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Sunday, December 6, 2009

Niah Caves National Park


Niah Caves is located within the district of Miri in Sarawak, Malaysia. Part of Niah National Park, the main cave, Niah Great Cave, is located in Gunung Subis and is made up of several voluminous, high-ceilinged chambers. The Great Cave lies in a large limestone block, about a kilometer long in general north to south direction and about half a kilometer wide, that is detached from the main Gunung Subis complex, by a valley between about 150 to 200 meters wide. The main Gunung Subis complex rises to about 394 meters above sea level at its highest point. The whole "Gunung Subis Limestone Complex" lies some 17 kilometers inland from the South China Sea coast and about 65 kilometers south west of the town Miri. It is roughly heart shaped measuring five kilometers from its northern tip to the south and four kilometers across. The Gunung Subis is surrounded by a low countryside with gentle hills from which the small limestone massiv and its smaller detached blocks rise rather appruptly out of the jungle, some with cliffs over 100 meters high. Though it is not an extensive cave system compared to others in Sarawak, it has been estimated to cover some 10 hectares and the roof rises to about 75 meters above the cave floor in some places. In geological terms, the limestones are part of the Subis Formation. This is dated to some 20 to 16 million years ago during the Early Miocene.



The main entrance to the Niah Caves. Some of the excavation was done in the region to the lower right in the foto.The cave is an important prehistorical site where human remains dating to 40,000 years have been found. This is the oldest recorded human settlement in east Malaysia. Painted Cave, situated in a much smaller limestone block of its own, some 150 meters from the Great Cave block's south eastern tip, has rock paintings dated as 1,200 years old. The caves are also well known for the birds' nest (Swiftlet) industry. It is a popular tourist destination in Sarawak.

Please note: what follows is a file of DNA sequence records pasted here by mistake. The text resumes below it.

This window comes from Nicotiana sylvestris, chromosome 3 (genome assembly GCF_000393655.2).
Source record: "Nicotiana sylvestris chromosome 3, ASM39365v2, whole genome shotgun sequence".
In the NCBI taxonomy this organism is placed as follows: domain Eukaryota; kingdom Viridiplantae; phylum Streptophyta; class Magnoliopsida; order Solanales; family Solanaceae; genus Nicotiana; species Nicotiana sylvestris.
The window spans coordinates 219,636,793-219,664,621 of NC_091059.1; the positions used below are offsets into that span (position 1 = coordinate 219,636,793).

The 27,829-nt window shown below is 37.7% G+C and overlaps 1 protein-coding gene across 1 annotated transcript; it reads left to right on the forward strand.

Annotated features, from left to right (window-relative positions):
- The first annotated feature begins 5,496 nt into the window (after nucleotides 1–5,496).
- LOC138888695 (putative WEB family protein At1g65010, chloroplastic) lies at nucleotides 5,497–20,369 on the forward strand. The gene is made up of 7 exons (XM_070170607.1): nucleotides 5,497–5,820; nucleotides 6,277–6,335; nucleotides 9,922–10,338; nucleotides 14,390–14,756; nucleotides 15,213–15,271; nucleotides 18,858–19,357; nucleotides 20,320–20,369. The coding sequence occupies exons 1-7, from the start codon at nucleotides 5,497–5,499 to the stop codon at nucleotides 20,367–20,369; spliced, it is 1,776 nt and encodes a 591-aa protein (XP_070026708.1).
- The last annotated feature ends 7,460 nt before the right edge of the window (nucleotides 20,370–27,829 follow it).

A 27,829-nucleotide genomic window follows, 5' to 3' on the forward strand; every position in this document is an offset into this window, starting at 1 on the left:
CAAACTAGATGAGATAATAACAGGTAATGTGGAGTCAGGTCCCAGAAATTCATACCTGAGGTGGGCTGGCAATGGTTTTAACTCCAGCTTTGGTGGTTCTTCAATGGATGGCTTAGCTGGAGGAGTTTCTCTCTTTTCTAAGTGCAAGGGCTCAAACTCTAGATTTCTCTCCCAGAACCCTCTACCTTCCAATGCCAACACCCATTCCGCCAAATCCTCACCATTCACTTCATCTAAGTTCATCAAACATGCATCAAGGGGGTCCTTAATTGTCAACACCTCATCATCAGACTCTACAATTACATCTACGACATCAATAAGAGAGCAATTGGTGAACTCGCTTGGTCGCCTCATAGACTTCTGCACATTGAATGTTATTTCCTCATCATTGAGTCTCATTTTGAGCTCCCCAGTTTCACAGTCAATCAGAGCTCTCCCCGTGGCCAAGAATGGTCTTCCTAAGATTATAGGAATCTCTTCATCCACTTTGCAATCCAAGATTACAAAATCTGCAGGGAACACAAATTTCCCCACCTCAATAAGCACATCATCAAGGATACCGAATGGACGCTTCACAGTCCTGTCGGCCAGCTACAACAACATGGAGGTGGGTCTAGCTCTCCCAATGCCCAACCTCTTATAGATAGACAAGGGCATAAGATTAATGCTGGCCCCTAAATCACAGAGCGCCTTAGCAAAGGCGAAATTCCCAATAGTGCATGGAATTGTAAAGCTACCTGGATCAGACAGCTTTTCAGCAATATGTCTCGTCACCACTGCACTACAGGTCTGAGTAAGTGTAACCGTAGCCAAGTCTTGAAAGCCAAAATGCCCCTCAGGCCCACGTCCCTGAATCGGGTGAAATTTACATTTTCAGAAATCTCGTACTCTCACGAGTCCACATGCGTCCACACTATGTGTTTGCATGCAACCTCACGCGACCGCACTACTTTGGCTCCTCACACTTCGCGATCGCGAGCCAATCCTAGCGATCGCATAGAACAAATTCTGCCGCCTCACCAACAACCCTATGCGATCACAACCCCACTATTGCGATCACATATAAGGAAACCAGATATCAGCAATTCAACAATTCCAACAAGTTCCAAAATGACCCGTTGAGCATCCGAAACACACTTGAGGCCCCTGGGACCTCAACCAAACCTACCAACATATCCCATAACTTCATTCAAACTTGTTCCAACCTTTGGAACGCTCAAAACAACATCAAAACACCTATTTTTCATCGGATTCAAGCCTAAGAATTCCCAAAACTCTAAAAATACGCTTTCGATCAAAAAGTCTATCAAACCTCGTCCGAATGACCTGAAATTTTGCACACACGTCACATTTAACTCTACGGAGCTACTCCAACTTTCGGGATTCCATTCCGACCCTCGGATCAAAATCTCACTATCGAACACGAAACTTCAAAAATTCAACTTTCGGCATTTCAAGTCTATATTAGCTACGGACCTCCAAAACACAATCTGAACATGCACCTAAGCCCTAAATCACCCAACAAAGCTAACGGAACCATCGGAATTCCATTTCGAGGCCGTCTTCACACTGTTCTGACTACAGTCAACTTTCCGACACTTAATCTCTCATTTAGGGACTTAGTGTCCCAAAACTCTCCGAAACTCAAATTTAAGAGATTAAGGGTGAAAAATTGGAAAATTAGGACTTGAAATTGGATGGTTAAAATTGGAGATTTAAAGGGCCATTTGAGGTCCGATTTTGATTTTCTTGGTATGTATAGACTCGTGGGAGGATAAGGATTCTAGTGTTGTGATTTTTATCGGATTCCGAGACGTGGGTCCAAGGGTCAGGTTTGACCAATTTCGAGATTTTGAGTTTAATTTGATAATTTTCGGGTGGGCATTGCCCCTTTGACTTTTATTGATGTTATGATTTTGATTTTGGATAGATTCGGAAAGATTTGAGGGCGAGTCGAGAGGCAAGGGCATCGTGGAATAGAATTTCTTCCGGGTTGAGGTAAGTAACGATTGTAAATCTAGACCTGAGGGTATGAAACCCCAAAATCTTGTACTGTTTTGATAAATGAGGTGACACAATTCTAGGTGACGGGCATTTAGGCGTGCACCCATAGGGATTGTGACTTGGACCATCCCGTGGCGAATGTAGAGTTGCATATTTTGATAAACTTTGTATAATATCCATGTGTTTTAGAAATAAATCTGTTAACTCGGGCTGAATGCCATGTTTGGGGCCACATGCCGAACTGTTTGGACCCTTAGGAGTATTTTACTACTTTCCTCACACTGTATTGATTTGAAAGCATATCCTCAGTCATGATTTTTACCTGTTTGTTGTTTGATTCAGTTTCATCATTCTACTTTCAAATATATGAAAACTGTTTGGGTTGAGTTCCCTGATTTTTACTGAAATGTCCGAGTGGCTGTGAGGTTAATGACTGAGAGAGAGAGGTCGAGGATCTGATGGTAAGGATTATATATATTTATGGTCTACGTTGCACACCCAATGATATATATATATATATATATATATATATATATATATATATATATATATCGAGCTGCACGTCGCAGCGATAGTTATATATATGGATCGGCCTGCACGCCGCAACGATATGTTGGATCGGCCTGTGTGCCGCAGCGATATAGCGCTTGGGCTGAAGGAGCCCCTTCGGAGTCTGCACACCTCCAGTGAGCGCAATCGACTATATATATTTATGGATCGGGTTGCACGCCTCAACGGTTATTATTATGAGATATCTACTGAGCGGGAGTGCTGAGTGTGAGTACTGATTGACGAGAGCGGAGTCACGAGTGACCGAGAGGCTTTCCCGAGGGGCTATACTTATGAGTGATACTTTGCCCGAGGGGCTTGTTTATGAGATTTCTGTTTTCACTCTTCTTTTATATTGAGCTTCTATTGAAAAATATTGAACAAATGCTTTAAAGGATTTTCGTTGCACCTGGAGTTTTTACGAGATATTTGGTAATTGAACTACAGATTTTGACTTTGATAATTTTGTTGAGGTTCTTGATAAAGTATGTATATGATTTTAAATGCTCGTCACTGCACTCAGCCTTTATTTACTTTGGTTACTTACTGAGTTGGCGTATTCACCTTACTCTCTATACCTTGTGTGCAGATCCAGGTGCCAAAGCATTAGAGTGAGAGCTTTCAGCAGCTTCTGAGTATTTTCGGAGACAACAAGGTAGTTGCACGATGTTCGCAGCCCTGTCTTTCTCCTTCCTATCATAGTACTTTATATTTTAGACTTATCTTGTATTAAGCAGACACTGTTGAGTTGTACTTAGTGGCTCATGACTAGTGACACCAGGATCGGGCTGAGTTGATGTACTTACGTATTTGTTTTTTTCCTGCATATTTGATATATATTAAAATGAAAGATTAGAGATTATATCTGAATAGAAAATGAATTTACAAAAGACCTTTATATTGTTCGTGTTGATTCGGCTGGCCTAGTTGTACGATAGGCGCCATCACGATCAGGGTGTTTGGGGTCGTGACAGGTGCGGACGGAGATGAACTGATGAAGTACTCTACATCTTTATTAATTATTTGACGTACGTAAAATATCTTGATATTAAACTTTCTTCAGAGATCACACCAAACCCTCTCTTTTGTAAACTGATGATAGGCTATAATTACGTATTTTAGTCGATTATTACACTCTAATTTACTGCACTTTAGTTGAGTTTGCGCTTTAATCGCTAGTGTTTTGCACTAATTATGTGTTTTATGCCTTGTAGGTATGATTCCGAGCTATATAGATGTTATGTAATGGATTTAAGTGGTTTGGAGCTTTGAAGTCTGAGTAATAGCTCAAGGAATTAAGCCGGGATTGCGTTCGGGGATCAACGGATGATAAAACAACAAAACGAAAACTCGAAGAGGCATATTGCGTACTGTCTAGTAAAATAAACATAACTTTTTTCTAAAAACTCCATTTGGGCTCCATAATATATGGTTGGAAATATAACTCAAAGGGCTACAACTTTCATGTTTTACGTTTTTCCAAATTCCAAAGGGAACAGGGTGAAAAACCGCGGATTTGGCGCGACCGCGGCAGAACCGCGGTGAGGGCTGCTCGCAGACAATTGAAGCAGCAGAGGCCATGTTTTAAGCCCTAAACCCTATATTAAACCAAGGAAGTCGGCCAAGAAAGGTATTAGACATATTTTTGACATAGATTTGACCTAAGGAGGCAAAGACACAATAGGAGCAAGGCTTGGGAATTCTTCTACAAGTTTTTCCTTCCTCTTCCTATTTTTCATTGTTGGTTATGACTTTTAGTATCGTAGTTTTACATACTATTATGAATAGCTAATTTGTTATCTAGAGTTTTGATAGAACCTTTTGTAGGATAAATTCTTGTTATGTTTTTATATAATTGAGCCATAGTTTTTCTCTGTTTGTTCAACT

Research was pioneered by Tom Harrisson in the 1950/60s. Since then local universities and foreign scientists have continued the archaeological research, and many articles have been published in the Sarawak Museum Journal. The site has been re-excavated (1999-2003+) by a joint British-Malaysian expedition to determine the accuracy of Harrisson's work.


Items found at Niah Cave include Pleistocene chopping tools and flakes, Neolithic axes, adzes, pottery, shell jewellery, boats, mats, then iron tools and ceramics and glass beads dating to the Iron Age. The most famous find is the human skull dated at around 38,000 years BCE.Painted Cave has paintings and wooden coffin 'death ships'.

Niah National Park was 31.4 km² when it was gazetted in 1974.